Sharing Their Invisible Tale
The story of the women who helped create the first large-scale computer to run at electronic speed often goes unnoticed and unappreciated. Women in AFCEA aims to change that.
In February, the group kicked off an ongoing Women in STEM campaign by treating attendees of the Women’s Appreciation Event at West 2016, co-sponsored by AFCEA and USNI in San Diego, to a viewing of Kathy Kleiman’s riveting documentary, The Computers. The film weaves the remarkable tale of six brilliant young women who programmed the first all-electronic, general-purpose computer, the Electronic Numerical Integrator and Computer (ENIAC), as part of a secret World War II project. The women disappeared from public sight after the war ended and their contributions have gone mostly unacknowledged—until now.
Through a generous sponsorship by Leidos, AFCEA chapter members can learn of their contribution. Several chapters have showcased the documentary at no cost to members as part of an ongoing AFCEA effort to make the contributions of these women less invisible and encourage others to pursue careers in the science, technology, engineering and mathematics (STEM) fields. SIGNAL Media also published an online series addressing the issue of why many women leave those jobs or educational pursuits after working so hard to gain entry. The articles featured interviews with prominent women who stuck with their careers, despite some hurdles, and provided salient points as they shared thoughts on sexual harassment, the pay gap, waning student interest and the need for mentors.
Chapter events featuring The Computers include:
The Young AFCEANs of the Kaiserslautern Chapter in March showed it to about 90 students in six history and computer classes at a local middle school. The event featured keynote Chief Master Sgt. Teresa Collet, USAF, Command 3D0/1B4 functional manager at Ramstein Air Base, Germany.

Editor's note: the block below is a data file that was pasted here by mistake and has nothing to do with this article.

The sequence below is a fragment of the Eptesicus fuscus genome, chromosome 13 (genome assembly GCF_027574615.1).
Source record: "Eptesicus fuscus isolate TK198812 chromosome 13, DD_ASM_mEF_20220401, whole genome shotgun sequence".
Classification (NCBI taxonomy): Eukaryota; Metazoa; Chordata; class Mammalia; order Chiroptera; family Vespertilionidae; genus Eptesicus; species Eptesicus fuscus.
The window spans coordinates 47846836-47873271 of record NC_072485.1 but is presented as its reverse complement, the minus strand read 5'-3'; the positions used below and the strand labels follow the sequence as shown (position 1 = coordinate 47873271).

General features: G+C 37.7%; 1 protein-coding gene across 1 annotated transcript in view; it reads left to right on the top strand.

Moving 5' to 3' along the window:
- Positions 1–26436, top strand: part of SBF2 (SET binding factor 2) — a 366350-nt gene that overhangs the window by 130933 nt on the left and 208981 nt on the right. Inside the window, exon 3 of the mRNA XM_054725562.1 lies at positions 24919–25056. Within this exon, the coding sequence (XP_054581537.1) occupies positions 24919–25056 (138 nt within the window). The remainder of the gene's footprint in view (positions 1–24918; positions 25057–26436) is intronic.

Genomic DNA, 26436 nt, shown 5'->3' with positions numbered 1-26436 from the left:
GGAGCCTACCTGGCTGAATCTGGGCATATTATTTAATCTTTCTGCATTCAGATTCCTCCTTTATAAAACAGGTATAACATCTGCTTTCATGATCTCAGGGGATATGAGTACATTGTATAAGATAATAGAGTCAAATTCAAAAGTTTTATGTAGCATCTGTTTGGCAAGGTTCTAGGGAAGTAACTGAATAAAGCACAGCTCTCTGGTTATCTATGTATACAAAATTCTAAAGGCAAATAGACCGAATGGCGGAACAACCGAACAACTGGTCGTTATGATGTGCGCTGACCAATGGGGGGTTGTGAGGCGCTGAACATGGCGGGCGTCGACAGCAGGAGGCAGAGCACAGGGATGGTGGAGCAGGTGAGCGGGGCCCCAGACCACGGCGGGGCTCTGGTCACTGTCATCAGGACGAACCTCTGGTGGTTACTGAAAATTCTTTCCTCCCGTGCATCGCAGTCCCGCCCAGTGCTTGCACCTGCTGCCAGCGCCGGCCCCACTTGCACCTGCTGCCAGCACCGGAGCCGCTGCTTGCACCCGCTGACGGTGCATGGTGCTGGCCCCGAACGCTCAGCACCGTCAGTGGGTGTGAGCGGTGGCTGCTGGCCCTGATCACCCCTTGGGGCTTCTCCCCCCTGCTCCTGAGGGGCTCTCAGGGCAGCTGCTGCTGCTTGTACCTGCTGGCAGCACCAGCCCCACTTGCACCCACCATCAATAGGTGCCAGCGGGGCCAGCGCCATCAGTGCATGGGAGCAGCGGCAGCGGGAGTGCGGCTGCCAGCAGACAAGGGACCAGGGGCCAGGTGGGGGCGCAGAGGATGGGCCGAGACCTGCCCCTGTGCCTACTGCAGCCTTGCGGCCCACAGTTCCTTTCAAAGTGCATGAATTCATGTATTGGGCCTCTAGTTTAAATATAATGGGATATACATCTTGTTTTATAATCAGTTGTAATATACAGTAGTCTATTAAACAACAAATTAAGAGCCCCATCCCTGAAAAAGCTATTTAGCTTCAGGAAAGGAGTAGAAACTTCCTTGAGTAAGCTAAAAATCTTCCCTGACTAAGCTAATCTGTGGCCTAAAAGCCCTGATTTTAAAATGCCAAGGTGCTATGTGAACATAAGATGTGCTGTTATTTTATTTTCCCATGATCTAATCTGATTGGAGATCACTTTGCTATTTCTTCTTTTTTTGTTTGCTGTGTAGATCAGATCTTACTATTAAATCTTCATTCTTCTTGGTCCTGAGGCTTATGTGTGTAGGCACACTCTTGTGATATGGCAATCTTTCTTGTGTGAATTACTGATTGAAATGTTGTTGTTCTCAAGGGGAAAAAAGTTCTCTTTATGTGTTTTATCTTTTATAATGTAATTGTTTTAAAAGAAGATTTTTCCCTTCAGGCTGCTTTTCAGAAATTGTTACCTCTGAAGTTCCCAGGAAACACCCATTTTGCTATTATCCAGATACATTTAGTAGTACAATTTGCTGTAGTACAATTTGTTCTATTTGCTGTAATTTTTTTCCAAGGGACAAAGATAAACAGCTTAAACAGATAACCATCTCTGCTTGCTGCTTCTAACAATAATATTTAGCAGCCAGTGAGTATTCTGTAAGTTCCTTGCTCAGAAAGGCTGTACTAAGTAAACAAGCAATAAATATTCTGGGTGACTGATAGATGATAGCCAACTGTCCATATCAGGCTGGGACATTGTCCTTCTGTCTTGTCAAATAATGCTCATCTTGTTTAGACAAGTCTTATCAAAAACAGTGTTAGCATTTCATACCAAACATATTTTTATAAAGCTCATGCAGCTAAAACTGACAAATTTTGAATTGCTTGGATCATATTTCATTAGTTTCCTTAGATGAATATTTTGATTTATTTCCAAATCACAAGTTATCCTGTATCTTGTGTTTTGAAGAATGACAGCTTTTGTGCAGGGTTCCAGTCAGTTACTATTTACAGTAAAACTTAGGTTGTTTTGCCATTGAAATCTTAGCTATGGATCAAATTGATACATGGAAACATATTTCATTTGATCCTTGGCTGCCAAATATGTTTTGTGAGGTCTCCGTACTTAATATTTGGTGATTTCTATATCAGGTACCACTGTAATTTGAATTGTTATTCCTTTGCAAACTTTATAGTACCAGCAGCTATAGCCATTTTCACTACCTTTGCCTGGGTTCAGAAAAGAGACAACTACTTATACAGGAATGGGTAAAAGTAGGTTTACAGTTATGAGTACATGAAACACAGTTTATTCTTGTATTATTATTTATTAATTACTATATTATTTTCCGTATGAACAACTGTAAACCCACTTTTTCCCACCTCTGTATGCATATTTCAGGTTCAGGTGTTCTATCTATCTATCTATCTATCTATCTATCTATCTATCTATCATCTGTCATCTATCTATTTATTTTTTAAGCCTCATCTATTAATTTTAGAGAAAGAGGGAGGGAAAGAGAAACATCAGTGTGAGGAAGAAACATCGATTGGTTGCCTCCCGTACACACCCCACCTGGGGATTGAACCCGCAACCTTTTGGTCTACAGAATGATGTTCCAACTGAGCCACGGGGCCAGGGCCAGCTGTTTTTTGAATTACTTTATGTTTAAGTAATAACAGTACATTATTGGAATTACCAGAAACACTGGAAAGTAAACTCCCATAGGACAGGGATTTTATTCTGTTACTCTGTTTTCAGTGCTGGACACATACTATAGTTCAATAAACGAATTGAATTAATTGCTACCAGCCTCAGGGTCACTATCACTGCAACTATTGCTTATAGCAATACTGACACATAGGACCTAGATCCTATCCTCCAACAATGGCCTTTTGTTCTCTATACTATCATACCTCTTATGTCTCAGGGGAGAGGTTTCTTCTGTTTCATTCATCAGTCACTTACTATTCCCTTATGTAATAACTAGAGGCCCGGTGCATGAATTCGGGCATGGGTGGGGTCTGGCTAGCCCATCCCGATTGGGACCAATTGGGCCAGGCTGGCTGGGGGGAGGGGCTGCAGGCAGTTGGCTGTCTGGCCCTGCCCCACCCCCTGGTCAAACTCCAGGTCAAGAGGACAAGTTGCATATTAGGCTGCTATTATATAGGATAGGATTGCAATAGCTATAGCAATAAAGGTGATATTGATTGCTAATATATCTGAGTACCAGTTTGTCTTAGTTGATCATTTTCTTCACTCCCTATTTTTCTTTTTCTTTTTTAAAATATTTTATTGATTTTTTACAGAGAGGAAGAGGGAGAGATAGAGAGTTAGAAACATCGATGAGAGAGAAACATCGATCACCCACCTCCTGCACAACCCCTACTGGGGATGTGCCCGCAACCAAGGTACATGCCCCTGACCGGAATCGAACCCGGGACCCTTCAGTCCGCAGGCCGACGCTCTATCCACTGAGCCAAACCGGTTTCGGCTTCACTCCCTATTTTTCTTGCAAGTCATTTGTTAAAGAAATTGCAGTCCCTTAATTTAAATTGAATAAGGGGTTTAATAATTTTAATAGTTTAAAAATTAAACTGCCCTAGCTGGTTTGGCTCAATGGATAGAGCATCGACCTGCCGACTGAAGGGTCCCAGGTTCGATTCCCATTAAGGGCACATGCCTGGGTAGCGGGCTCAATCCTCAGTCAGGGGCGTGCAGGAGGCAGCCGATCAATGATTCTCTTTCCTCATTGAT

In May, the Fort Knox Gold Vault Chapter kicked off its viewing with a Young AFCEAN Lunch and Learn event organized by Jenifer Spencer, the chapter’s Women in AFCEA representative. Participants enjoyed a history of women in AFCEA and shared stories of their beginnings in information technology, those who helped them along the way and tips for breaking down barriers.
The Alamo Chapter held a networking and team-building event with Young AFCEANs and other chapter members in July. “This is a great event to network and the women in this documentary deserve to be recognized and get credit for what they’ve achieved,” says Dillon Watkins, a new member of the Alamo Chapter. “This has definitely broadened my perspective in IT in general.” Bethany Reese attended to learn the history of women in technology. “This documentary really inspired me to spread the word so that women who think it’s not possible can realize that it is.” Women in technology fields still struggle to get recognition. As they continue to educate and grow the new generation, they build on what the ENIAC programmers had started by being innovators and solving problems.
In June, Young AFCEA Bethesda hosted the screening to showcase Women in Technology. Attendees first enjoyed a short wine tasting and an engaging discussion with Kleiman, who learned of the ENIAC programmers as an undergraduate at Harvard University and a female programmer in search of role models.
The Hampton Roads Chapter held a Women in AFCEA luncheon in August based on the theme of “The Software Pioneers, Amazing Women in Information Technology.” In addition to the documentary viewing, Tina Jordan, vice president of membership at AFCEA International, presented awards.
All these chapters have something in common—a love of technology, an appreciation of the role women have and will continue to play in the industry, and the encouragement of Young AFCEAN members, the driving force behind this initiative. Don’t delay—organize your ENIAC documentary screening chapter event today. Email Susan Emert, Women in AFCEA staff liaison, at email@example.com for more details.